Beware of Harmful Hail on Corn
Corn rows damaged by hail
Hail can be an extremely harmful force on corn crops in the mid-to-late growth stages.
When you get mid-to-late season hail with plants in the early growth stage, it will usually have minimal effects on the potential yield of that crop. However, in the later growth stages, hail can cause damage in a number of ways including:
- The growing point can be ruined.
- Leaf area can be reduced through shedding and stripping.
- Stalks and ears can be bruised by hail stones.
- Wounds can open the plant for fungal disease development.
With hail comes increased weed pressure. The two main weeds Western KS sees are kochia and Palmer amaranth. TJ Binns, agronomy service representative, says Palmer amaranth is the weed they are working to manage most at the Scott City, KS, Grow More™ Experience site this season.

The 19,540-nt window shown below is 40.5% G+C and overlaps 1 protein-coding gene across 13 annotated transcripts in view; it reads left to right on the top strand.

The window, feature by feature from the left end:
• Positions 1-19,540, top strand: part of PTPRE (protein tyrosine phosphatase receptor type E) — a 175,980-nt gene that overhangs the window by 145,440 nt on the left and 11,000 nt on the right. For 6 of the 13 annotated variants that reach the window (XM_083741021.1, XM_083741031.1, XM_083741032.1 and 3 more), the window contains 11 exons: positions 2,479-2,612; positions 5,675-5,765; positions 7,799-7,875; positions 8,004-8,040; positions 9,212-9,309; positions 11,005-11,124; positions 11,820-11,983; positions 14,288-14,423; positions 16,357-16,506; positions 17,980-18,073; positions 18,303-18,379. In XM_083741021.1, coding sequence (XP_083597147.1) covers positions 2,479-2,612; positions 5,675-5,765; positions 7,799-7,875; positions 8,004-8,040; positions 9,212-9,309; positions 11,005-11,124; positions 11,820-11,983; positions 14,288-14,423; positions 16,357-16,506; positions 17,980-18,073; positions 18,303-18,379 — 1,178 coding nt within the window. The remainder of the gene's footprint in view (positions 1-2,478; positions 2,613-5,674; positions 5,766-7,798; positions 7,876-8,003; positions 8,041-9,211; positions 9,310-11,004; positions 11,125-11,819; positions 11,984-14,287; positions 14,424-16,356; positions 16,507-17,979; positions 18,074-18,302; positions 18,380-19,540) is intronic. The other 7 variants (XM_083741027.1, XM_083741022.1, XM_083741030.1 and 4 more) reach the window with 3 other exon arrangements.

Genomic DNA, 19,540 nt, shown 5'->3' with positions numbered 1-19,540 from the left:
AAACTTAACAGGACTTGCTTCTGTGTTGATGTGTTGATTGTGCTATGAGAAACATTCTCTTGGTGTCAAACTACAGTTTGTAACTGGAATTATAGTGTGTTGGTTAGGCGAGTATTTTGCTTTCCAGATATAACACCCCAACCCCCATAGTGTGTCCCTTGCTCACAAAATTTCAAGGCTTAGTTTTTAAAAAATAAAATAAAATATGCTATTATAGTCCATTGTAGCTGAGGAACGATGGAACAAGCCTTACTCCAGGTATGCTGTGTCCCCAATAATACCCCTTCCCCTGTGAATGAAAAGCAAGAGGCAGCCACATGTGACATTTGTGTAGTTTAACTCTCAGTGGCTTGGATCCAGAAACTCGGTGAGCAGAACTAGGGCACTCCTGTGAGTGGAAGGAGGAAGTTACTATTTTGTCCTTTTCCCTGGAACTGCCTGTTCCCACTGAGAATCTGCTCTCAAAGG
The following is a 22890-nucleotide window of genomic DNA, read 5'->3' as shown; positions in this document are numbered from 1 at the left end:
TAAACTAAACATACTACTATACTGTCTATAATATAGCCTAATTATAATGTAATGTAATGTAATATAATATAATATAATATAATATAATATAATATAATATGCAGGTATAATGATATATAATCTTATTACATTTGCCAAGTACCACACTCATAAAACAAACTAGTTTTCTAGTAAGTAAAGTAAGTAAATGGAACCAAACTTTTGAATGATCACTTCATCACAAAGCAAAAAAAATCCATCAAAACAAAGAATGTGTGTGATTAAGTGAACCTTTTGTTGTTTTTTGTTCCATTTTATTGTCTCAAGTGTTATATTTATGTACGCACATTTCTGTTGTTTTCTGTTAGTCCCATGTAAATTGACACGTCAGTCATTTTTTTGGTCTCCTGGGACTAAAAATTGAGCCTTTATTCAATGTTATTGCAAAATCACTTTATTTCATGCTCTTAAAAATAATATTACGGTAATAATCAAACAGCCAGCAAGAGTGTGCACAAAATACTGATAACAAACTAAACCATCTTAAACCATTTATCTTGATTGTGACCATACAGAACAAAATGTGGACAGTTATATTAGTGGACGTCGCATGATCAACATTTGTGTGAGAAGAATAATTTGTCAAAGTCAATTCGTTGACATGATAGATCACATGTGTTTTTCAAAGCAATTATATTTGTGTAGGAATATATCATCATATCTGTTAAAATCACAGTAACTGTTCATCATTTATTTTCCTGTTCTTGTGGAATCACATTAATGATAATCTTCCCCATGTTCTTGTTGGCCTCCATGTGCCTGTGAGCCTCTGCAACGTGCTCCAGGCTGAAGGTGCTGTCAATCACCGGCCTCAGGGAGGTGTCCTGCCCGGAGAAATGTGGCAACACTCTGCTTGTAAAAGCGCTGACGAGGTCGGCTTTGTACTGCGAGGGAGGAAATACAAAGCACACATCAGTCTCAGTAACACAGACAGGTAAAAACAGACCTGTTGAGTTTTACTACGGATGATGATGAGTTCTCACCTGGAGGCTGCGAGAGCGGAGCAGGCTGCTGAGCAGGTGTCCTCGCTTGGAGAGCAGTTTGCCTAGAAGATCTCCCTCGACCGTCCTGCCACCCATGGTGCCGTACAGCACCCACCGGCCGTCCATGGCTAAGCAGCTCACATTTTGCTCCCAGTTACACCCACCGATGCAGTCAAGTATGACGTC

In the case of hail damage to corn in the later growth stages, we recommend growers either aerial apply or chemigate Dual II Magnum® herbicide to add a new layer of residual herbicide on the ground.
Growers can also simply try and let the corn grow out of the damage, and supplementing time with the use of fungicides to help the plant through that stress is common.
- Trivapro® fungicide contains preventive and curative control of rusts, leaf spots and blights and helps boost corn and wheat yield potential under high or low disease pressure.
- Miravis Neo® fungicide combines 3 powerful ingredients for broad-spectrum disease control and plant-health benefits for corn and soybeans.
Visit BoostYourBushels.com to see how Miravis Neo performed against competitors and untreated acres in local and regional trials. Or, use our yield calculator to find out how many more bushels you could save with Trivapro.
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All photos are either the property of Syngenta or are used with permission.
Product performance assumes disease presence.